By the time I made it to Keve I had descended into an awful mood – frustrated with myself and the fact that I couldn’t power up the hills, I began responding to people calling me yovo with my worst sarcasm: “Yes, I’m white, how clever are ! Well don, you can see skin color! Wow.”
It of course, really didn’t help when a lady on the back of a moto yelled “Tu es en retard, tu es trop en retard” at me. I may have tossed off a few expletives in response.
Knowing I was spiraling a bit, I tried to calm myself down and drink some water and laugh at my explosions. But really, the lack of good sleep all week, the injuries, the heat and the exertion was all just getting to me and there wasn’t much I could do short of going home and sleeping in a bed and taking a whole bunch of alone time.
So I bought a fanmilk (kind of a soft-serve frozen yogurt sold from ice boxes on bicycles) and gathered up the last of my sanity and enthusiasm to get me through the rest of the day.
We had a successful, although ridiculously over-crowded sensibilisation at the CEG in Keve before heading uphill to Assahoun to grab an egg sandwich and a beer. My group had hoped to get out of doing the final sensibilisation but B, the training director, showed up to observe so we all trooped along sweaty, dirty and (some of us) bleeding to try to inspire 800 kids to follow the ABCs of HIV/AIDS prevention. Then we were free to collapse into our beers and beef teriyaki prepared by M before tumbling onto our mats at 9pm for our last collective sleep.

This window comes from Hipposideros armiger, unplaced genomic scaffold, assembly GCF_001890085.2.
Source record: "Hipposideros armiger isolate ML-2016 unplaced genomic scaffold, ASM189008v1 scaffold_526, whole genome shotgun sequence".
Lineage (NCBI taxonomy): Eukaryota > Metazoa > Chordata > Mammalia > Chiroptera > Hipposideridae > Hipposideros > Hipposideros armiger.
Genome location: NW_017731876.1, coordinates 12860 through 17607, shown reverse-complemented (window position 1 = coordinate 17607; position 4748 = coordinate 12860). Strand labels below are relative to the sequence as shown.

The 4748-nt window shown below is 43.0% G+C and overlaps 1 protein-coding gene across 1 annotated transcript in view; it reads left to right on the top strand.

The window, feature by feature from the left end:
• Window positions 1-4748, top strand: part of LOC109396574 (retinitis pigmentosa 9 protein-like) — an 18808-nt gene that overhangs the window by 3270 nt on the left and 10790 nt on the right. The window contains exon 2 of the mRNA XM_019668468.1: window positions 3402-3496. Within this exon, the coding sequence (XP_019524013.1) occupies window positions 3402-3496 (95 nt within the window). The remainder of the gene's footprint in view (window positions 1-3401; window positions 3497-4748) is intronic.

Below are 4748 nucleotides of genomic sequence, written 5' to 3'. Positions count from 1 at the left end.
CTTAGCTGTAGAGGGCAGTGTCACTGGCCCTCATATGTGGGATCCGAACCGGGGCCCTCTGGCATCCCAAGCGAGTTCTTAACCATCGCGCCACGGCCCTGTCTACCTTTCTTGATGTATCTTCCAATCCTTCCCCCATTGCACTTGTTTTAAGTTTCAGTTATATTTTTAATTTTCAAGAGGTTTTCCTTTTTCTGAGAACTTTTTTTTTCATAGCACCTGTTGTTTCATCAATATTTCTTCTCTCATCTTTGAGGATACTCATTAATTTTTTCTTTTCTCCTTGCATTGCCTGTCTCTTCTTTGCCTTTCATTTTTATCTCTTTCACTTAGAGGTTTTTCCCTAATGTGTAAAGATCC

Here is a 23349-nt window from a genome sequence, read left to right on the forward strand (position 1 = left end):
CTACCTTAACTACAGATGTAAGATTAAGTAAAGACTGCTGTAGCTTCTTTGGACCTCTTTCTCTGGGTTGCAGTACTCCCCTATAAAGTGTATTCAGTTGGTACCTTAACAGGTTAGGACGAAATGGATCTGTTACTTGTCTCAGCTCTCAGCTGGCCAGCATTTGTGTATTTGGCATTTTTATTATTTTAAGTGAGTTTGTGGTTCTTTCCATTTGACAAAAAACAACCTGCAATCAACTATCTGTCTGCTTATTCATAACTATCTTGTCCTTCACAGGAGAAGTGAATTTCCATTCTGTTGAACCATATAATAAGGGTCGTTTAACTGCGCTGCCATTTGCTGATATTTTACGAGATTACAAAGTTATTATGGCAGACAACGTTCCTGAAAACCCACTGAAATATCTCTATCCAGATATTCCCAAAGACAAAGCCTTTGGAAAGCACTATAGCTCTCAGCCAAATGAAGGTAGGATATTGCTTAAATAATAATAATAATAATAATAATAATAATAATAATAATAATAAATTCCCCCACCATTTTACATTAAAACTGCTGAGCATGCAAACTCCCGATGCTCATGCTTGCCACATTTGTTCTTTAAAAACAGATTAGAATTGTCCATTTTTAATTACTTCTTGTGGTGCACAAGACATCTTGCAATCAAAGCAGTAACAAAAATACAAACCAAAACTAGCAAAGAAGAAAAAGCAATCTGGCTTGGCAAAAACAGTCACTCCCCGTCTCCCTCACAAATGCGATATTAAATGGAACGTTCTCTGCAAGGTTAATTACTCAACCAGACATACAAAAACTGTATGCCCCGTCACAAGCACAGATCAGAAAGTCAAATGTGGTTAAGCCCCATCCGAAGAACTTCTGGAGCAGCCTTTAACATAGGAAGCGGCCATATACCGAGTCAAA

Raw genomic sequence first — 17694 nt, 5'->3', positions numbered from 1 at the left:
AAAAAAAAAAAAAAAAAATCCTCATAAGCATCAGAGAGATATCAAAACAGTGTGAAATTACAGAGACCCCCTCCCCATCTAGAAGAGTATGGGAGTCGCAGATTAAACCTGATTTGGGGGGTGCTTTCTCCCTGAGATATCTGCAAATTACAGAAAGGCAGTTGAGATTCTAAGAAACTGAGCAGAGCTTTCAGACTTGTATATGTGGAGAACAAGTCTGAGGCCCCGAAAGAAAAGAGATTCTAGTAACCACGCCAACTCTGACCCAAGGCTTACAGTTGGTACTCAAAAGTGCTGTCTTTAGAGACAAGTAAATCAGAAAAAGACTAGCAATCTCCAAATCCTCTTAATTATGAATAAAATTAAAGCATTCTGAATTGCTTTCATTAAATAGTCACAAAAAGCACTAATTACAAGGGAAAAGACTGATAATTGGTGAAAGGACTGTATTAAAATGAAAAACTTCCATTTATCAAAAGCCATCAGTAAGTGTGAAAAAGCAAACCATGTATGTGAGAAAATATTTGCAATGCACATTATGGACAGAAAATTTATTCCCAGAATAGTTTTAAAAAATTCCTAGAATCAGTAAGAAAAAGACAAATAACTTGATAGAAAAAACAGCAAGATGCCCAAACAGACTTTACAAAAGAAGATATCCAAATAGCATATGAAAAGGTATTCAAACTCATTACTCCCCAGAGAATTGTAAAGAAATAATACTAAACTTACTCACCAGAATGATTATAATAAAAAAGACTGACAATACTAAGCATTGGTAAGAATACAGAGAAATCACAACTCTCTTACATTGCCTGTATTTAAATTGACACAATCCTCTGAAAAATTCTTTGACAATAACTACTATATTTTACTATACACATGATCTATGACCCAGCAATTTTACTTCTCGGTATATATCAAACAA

23 October 2008

AIDS Ride Chapter 6: in which Rose sacrifices her pants to the cause

23 October 2008


in which Rose sacrifices her pants to the cause

Wednesday was the first fall – A fell on a ridge, loose gravel giving way beneath her bike that she shouldn’t get past because she didn’t have enough momentum. Nothing bad- although gravel does tear skin terribly. We were particularly concerned because she fractured her wrist about a month ago, so we were worried her weak wrist could give way again. She escaped that danger, subconsciously taking the fall on elbow and knee rather than wrist.
Thursday we were bunny-hopping again, my group taking the short hop first. On the way to our second sensibilisation, I took a fall. It wasn’t a particularly rough road, I wasn’t going particularly fast. In fact it was probably the sheer ordinariness of the path that allowed my defenses to drop out sufficiently to let me slip and fall. Somehow I took the fall on the right side of my bike, but the left side of my body. It’s amazing how absolutely blank my mind is about the actual fall. I can only make educated guesses based on my injuries.
I must have fallen over the handlebars of my bike because I ripped the crotch out of my pants and I hope a fabulous pattern of bruises on my left hip and right inner thigh that seem to indicate if I was a boy I might be missing some essential bits.
Based on the size of the cuts and scrapes, we decided to wait by the side of the road for the car to arrive with supplies from the medical kit. A stayed with me and C biked back to the 2nd group who had the chase car with them to call him to tend to me. After cleaning, ointmenting and bandaging, I put on a new pair of pants and biked on to the next sensibilisations.